Alpha adducin (ADD1)
ADD1 is a universally expressed protein that is part of the cytoskeleton and can regulate ion transport. Adducins are a family of cytoskeletal proteins encoded by three genes (α, β, γ). Adducin is a heterodimeric protein composed of related subunits, which are produced by different genes but have similar structures. The α- and β-adducts include a protease-resistant N-terminal region and a protease-sensitive, hydrophilic C-terminal region. Universal expression of α- and γ-endoproteins. In contrast, β-adducin is expressed at high levels in the brain and hematopoietic tissues. ADD1 binds to Ca2+/calmodulin with high affinity and is a substrate for protein kinases A and C. Alternative splicing results in multiple variants encoding different subtypes; however, not all variants are fully described. ADD1 gene polymorphism is related to hypertension.
Figure 1. ADD1, ADD2, and ADD3 gene structure and SNPs identified in human and rat hypertension. (Bianchi G, et al. 2014)
In a 1997 family contact study, it was found that the non-synonymous SNP Gly460Trp in the ADD1 gene encoding α-adducin is associated with sensitivity to changes in sodium balance. Compared with Gly / Gly homozygotes, patients with 460Try allele carriers had lower plasma renin activity and a greater response to BP reduction after two months of HCTZ treatment (mean arterial BP reduction was 15.9 versus 7.4 mmHg, p=0.001). Later studies used red blood cells as mirrors to transport in the cell membrane. It was reported that the Gly460Trp polymorphism may affect the treatment of Na by the kidney by changing the ion transport across the cell membrane. Later studies have confirmed the association between this polymorphism and BP's response to thiazide diuretics, but no other studies have been conducted.
Figure 2.Influence of α-adducin polymorphism on Na-K pump endocytosis and renal Na reabsorption. (Bianchi G, et al. 2014)
Adducin 3 (ADD3)
In most tissues involved in cardiovascular homeostasis (kidney, brain, heart, and blood vessels), adducin is expressed as a heteromeric protein composed of α- and γ-subunits. Therefore, this protein structure justifies the search for epistatic interactions between ADD1 and ADD3. ADD3 mutation epitope interaction and interaction ADD1 polymorphism and blood pressure level in F2 population. Administration of angiotensin II and other procedures to increase blood pressure will reduce the level of Add3 in the brain stem. Based on these findings, a hypothesis was proposed that the decrease in Add3 expression observed in SHR may be beneficial to or mediate an increase in the basic firing rate of neurons in cardiovascular regulatory brain regions. Like SHR, the expression of Add3 in the same brain region of MHS is also reduced. This suggests that the missensed Add3 mutation may be related to changes in protein expression and neuronal firing rate in MHS and SHR. The researchers also found that the epistatic interaction between ADD1 and ADD3 is related to pulse pressure.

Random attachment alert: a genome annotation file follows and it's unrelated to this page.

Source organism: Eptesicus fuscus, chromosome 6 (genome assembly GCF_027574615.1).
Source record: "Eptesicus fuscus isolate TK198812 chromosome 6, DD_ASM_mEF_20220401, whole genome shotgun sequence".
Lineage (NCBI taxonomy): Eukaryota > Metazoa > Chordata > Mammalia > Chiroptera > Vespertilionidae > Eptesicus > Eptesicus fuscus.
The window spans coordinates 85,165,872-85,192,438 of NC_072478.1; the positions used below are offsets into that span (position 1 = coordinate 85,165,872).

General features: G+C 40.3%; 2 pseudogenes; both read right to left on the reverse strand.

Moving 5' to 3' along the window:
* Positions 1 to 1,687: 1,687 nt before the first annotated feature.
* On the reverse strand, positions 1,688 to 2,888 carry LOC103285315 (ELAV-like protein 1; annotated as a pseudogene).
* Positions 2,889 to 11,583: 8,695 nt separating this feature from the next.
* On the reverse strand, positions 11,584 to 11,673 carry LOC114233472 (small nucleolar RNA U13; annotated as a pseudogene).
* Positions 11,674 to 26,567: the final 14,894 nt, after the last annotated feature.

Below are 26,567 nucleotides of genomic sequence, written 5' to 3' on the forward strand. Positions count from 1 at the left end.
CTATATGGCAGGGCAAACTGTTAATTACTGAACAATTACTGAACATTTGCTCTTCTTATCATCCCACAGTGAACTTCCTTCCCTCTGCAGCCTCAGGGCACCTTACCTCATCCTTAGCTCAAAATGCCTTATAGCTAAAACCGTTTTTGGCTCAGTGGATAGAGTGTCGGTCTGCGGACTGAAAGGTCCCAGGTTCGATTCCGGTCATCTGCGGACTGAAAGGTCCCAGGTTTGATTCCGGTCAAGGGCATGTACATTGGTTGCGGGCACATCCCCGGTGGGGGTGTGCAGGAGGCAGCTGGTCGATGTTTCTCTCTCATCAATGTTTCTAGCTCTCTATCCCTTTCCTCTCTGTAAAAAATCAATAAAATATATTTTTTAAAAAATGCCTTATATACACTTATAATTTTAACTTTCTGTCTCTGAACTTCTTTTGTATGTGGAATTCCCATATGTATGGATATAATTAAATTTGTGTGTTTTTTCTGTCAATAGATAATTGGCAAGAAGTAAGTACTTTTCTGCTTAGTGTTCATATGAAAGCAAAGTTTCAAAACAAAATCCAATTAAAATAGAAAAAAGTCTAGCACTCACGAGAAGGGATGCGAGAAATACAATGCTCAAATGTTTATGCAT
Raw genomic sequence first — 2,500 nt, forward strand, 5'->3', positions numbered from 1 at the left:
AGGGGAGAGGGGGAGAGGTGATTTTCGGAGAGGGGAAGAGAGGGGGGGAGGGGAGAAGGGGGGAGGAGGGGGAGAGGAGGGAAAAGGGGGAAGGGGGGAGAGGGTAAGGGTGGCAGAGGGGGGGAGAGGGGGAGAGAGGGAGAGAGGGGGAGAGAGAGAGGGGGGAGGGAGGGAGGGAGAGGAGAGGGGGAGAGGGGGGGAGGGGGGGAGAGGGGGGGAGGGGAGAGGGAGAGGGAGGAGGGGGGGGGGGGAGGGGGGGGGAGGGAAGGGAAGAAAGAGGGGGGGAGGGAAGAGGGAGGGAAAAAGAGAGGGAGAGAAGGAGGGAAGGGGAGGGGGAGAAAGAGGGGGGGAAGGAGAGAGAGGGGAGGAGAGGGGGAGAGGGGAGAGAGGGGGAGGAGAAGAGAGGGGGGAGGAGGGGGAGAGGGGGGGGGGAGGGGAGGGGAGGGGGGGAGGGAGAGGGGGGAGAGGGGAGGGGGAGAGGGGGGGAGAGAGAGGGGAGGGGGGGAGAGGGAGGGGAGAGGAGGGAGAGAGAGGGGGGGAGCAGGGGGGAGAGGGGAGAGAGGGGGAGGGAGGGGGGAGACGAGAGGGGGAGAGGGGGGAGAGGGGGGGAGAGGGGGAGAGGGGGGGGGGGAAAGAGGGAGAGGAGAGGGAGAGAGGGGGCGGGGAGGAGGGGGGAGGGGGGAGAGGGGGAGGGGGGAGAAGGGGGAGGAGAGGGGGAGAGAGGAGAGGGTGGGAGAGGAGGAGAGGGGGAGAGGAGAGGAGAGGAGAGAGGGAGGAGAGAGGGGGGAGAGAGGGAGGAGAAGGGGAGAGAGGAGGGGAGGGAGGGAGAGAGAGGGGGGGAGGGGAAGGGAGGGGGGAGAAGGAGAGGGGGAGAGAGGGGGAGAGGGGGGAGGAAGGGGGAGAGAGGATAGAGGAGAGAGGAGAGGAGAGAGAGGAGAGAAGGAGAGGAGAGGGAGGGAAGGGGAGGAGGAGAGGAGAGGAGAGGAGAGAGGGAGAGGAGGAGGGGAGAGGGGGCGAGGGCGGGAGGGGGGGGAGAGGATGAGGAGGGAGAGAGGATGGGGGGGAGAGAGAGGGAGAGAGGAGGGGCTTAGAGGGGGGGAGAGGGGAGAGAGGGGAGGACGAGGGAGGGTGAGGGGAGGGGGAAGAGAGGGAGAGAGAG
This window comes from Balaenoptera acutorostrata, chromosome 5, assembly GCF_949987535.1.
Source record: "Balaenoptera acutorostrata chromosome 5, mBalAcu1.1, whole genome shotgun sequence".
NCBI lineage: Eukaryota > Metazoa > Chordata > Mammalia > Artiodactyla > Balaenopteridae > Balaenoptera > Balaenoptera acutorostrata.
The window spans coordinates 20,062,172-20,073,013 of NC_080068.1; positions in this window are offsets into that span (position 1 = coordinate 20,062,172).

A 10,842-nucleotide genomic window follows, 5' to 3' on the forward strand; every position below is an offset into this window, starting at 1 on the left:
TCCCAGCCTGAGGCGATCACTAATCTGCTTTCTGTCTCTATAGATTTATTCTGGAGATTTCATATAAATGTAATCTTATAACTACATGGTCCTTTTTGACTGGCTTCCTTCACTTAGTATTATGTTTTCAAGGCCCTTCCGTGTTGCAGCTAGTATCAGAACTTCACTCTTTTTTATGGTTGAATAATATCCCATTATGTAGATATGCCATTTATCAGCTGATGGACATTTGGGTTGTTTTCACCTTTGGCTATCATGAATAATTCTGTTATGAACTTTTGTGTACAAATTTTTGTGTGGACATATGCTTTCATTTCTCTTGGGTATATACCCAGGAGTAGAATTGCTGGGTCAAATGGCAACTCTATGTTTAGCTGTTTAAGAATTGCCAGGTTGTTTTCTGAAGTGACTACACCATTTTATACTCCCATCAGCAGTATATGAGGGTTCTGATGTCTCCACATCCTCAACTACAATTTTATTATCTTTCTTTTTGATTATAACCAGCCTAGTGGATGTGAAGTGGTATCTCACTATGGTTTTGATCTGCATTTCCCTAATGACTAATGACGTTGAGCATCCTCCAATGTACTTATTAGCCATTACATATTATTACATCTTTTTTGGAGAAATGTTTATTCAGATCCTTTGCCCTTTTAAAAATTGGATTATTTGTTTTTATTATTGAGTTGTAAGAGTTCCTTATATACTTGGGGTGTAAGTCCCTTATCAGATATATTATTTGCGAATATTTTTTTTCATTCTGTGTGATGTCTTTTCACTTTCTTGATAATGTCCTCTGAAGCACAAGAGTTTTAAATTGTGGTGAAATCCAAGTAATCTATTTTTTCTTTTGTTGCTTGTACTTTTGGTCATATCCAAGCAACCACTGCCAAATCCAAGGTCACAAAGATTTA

Adducins are heteromeric proteins composed of different subunits called Adducin α, β and gamma. These three subunits are encoded by different genes and belong to the assembly of the spectrin-actin network in red blood cells and the membrane skeleton protein family at the cell-cell contact site in epithelial tissue. Although adducins α and γ are ubiquitous, the expression of adducin beta is limited to the brain and hematopoietic tissues. It was found that the originally purified Adducin from human erythrocytes was a heterodimer of Adducins α and β. The polymorphisms leading to amino acid substitutions in these two subunits are related to blood pressure regulation in animal models of hypertension. Heterodimers composed of alpha and gamma subunits have also been described. Structurally, each subunit consists of two different domains.
Figure 3. Overview of the actin/spectrin skeleton of erythrocytes. (Baines, 2010; Lux, 2016)
The amino terminal region is resistant to proteases and is spherical, while the carboxy terminal region is sensitive to proteases. The latter contains multiple phosphorylation sites of protein kinase C, the binding site of calmodulin, which is necessary for binding to spectrin and actin. Various adducin β mRNAs have been described, which are selectively spliced and internally spliced at the 3′ end and encode different isoforms. The function of all the different isoforms is unclear.
A kinase anchor protein 5 (AKAP5)
Figure 4. Schematic diagram of AKAP5 signaling complexes in excitable cells. (Guo Y, et al. 2015)
AKAP is a group of diversely structured proteins that have the common function of binding to the regulatory subunit of protein kinase A (PKA) and restricting holoenzymes to discrete locations within the cell. This gene encodes a member of the AKAP family. The encoded protein binds to the RKA-regulatory subunit of PKA, and also binds to protein kinase C and calcium phosphate phosphatase. It is mainly expressed in the cerebral cortex and may anchor the PKA protein to the post-synaptic density (PSD) and participate in the regulation of post-synaptic events. It is also expressed in T lymphocytes and may inhibit interleukin 2 transcription by disrupting calcineurin-dependent NFAT dephosphorylation.
AKAP5 is a protein coding gene. Diseases related to AKAP5 include Crouzon syndrome with acanthosis nigricans. Its related pathways include the transmission across chemical synapses and the integration of energy metabolism. Gene ontology (GO) annotations related to this gene include calmodulin binding and adenylate cyclase binding.
Figure 4. Schematic diagram of AKAP5 signaling complexes in excitable cells. (Weisenhaus M, et al. 2010)